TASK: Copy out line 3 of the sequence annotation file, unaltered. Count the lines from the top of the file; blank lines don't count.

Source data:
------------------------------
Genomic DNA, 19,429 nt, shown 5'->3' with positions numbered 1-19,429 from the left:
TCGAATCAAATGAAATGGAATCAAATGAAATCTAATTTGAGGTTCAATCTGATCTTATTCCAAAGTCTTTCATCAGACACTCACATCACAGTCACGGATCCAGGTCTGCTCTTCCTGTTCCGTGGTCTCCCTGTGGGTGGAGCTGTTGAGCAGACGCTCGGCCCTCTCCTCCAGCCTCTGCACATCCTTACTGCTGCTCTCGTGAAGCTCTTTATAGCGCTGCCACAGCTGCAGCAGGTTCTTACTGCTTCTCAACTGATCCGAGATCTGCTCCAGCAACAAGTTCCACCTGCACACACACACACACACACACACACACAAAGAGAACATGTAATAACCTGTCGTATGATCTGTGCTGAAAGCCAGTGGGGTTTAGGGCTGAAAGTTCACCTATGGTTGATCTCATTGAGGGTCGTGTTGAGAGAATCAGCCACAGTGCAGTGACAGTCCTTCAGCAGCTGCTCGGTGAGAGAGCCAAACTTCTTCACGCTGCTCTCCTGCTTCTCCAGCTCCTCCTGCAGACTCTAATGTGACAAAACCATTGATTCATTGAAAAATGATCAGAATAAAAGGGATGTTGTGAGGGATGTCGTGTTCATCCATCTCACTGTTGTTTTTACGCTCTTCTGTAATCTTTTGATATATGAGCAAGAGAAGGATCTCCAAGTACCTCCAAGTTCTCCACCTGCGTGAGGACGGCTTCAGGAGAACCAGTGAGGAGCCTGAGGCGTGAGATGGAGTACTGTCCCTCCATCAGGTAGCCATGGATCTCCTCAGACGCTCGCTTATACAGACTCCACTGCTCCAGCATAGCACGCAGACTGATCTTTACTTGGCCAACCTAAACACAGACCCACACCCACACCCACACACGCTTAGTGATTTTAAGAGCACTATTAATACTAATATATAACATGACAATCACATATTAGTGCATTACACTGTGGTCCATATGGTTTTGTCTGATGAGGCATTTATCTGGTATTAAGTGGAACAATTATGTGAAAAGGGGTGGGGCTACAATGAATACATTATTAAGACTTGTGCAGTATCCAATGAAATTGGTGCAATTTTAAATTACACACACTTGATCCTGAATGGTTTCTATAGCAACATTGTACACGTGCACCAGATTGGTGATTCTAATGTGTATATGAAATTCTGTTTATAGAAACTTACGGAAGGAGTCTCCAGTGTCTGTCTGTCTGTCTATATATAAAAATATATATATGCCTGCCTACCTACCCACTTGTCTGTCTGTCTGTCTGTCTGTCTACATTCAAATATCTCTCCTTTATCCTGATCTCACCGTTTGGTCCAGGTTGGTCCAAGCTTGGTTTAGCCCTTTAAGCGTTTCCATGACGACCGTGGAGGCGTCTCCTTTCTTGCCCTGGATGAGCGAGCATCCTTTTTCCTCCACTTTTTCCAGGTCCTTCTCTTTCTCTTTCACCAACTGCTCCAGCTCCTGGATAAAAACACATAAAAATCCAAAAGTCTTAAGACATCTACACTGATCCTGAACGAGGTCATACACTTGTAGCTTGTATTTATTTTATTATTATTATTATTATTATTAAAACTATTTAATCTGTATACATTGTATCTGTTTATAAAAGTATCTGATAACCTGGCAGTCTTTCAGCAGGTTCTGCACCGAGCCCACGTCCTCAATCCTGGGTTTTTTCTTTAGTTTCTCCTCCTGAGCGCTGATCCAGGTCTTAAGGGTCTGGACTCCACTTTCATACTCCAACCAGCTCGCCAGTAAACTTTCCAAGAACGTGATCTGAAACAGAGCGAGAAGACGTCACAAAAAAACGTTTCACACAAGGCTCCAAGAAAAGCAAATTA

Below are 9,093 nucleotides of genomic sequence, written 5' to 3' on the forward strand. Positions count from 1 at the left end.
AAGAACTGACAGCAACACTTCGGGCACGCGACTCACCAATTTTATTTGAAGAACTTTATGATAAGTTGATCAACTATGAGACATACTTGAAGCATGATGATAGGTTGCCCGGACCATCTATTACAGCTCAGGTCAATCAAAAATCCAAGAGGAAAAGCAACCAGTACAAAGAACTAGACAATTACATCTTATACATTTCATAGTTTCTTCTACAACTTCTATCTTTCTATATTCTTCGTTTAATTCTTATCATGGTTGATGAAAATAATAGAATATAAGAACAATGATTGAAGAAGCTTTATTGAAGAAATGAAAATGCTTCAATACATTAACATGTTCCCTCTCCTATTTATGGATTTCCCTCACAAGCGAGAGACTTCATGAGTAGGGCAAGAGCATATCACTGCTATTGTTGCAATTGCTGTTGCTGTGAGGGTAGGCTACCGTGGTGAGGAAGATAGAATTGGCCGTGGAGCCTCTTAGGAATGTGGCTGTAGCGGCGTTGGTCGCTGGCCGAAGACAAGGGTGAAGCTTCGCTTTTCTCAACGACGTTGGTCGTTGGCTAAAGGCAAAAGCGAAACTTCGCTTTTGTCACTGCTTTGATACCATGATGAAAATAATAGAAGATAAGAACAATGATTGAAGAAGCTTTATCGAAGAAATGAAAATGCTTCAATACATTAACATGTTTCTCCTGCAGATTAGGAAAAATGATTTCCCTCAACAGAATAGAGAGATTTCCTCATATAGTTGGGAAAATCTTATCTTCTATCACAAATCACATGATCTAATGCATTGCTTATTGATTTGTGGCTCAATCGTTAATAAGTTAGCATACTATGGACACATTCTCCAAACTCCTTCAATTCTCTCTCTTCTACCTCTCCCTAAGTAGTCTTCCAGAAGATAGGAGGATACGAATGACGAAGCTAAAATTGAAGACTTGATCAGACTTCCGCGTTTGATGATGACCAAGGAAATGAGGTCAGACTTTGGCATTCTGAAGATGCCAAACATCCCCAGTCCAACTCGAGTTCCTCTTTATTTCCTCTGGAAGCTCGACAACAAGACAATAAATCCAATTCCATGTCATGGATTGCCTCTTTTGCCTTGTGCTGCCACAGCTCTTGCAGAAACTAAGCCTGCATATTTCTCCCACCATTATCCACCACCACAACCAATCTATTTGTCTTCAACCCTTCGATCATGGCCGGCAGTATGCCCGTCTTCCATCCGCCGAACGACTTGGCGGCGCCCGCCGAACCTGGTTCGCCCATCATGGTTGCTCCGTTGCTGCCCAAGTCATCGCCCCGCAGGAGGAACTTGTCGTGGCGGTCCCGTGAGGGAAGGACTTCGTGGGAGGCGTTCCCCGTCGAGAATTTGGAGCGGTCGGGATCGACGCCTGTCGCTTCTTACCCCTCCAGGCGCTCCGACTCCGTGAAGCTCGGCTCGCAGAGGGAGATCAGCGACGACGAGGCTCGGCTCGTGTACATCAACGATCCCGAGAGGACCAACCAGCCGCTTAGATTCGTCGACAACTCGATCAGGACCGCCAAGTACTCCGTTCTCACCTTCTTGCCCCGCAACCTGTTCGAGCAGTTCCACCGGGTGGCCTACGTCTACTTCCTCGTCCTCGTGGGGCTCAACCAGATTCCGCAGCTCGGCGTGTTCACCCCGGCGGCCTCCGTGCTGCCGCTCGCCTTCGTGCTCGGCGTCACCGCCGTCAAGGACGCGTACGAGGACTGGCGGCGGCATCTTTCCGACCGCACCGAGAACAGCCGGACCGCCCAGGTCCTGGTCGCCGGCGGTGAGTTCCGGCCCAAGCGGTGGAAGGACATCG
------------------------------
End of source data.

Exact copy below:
Below are 9,093 nucleotides of genomic sequence, written 5' to 3' on the forward strand. Positions count from 1 at the left end.